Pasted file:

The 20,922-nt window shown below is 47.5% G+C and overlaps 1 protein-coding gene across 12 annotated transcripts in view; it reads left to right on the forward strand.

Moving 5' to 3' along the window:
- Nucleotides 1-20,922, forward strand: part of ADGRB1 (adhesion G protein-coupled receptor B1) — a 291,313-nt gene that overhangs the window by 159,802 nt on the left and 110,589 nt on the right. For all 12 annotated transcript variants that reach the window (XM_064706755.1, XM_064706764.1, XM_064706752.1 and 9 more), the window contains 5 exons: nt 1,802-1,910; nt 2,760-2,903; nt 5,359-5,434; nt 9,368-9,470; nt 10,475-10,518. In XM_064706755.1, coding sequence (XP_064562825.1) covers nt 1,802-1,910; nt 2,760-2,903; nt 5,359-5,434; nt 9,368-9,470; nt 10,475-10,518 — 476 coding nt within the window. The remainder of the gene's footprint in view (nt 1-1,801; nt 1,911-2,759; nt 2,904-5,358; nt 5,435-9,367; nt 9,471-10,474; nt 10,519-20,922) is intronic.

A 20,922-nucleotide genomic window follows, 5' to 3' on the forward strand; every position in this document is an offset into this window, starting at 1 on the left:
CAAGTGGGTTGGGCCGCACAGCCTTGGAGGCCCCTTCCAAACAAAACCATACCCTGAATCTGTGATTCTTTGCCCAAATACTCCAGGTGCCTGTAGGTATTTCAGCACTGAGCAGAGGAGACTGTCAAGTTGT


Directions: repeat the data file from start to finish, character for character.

The 20,922-nt window shown below is 47.5% G+C and overlaps 1 protein-coding gene across 12 annotated transcripts in view; it reads left to right on the forward strand.

Moving 5' to 3' along the window:
- Nucleotides 1-20,922, forward strand: part of ADGRB1 (adhesion G protein-coupled receptor B1) — a 291,313-nt gene that overhangs the window by 159,802 nt on the left and 110,589 nt on the right. For all 12 annotated transcript variants that reach the window (XM_064706755.1, XM_064706764.1, XM_064706752.1 and 9 more), the window contains 5 exons: nt 1,802-1,910; nt 2,760-2,903; nt 5,359-5,434; nt 9,368-9,470; nt 10,475-10,518. In XM_064706755.1, coding sequence (XP_064562825.1) covers nt 1,802-1,910; nt 2,760-2,903; nt 5,359-5,434; nt 9,368-9,470; nt 10,475-10,518 — 476 coding nt within the window. The remainder of the gene's footprint in view (nt 1-1,801; nt 1,911-2,759; nt 2,904-5,358; nt 5,435-9,367; nt 9,471-10,474; nt 10,519-20,922) is intronic.

A 20,922-nucleotide genomic window follows, 5' to 3' on the forward strand; every position in this document is an offset into this window, starting at 1 on the left:
CAAGTGGGTTGGGCCGCACAGCCTTGGAGGCCCCTTCCAAACAAAACCATACCCTGAATCTGTGATTCTTTGCCCAAATACTCCAGGTGCCTGTAGGTATTTCAGCACTGAGCAGAGGAGACTGTCAAGTTGT